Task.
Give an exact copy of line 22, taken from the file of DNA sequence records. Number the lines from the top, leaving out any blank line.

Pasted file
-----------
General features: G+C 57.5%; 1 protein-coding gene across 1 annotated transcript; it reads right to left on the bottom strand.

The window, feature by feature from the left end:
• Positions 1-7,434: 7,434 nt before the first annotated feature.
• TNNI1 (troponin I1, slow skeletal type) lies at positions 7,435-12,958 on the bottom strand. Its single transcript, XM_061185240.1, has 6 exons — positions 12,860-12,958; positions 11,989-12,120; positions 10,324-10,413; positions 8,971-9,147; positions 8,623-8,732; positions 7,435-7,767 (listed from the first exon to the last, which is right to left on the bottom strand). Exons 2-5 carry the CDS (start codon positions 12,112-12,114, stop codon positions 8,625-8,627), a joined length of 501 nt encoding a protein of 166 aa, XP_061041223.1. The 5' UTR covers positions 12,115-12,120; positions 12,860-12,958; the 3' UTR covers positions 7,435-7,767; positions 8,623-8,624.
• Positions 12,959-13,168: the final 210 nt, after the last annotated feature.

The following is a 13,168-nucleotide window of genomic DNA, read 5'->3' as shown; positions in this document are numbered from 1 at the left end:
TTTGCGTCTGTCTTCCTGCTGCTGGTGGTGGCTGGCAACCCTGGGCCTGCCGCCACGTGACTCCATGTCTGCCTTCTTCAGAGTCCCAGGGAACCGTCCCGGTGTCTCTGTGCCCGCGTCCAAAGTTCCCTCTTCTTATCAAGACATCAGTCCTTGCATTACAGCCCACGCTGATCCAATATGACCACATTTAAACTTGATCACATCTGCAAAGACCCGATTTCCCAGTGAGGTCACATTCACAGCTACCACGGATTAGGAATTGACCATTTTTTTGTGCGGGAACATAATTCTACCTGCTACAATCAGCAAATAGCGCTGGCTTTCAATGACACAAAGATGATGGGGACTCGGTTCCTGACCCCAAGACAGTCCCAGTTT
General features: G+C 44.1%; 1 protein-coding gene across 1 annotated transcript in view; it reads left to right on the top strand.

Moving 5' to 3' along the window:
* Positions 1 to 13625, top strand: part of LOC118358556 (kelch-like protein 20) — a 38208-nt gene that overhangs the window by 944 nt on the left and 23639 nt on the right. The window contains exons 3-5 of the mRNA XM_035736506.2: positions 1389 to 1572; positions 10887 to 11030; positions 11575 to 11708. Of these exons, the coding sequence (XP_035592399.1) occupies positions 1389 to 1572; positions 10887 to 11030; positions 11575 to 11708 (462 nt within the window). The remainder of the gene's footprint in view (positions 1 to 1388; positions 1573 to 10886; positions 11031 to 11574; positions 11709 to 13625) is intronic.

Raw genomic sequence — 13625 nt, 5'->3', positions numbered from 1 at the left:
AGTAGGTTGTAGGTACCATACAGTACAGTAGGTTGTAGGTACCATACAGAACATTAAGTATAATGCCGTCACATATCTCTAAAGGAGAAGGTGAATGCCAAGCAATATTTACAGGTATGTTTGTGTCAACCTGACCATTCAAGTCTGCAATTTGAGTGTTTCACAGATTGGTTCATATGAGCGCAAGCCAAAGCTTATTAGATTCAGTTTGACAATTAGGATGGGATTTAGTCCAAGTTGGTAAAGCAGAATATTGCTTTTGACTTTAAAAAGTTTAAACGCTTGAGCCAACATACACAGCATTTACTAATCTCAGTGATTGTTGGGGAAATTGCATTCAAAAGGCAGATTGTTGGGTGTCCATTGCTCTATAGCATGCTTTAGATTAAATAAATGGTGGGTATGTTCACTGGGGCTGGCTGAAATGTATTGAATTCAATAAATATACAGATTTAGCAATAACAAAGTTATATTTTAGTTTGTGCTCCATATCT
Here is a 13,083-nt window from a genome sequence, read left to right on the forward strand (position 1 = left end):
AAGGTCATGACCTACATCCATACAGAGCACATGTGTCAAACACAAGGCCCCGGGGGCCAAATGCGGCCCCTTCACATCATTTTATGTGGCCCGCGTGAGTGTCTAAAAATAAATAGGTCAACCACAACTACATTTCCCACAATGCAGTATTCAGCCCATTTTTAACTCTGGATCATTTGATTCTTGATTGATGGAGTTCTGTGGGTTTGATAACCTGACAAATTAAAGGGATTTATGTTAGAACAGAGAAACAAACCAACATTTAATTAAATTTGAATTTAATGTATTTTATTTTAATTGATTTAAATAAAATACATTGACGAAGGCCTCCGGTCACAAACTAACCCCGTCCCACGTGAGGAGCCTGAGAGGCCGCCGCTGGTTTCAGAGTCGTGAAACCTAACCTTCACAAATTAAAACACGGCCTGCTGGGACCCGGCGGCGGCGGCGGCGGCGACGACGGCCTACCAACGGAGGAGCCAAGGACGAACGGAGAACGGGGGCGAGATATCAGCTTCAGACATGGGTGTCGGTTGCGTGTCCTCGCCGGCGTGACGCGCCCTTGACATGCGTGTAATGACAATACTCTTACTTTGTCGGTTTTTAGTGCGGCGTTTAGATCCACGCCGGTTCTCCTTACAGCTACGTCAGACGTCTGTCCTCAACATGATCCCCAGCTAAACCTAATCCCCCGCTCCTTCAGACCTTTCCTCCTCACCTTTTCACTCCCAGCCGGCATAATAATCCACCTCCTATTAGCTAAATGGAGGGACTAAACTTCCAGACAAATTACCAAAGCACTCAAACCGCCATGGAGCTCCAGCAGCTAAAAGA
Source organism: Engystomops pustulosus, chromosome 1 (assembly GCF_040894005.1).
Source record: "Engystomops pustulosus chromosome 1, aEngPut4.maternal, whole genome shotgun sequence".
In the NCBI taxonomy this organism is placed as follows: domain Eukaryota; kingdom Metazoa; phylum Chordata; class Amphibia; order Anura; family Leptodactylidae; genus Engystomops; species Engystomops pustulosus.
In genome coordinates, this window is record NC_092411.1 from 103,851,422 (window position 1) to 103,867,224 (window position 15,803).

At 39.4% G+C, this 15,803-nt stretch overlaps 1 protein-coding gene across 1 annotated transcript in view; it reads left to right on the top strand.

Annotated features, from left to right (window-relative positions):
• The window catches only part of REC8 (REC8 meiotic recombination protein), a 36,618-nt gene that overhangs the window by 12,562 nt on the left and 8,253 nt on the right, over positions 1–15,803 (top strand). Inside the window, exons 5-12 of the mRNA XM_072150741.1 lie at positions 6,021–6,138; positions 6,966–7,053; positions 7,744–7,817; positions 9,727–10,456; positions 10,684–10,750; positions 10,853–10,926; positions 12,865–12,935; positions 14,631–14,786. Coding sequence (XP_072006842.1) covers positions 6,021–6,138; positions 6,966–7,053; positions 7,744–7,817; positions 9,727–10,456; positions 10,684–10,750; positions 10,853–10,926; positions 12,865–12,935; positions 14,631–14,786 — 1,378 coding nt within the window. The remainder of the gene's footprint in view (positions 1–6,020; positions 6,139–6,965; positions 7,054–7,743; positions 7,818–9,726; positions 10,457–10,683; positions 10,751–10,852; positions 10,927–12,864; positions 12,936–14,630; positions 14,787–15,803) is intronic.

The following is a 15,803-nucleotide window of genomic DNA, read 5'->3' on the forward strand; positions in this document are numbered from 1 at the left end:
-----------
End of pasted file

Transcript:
The following is a 15,803-nucleotide window of genomic DNA, read 5'->3' on the forward strand; positions in this document are numbered from 1 at the left end: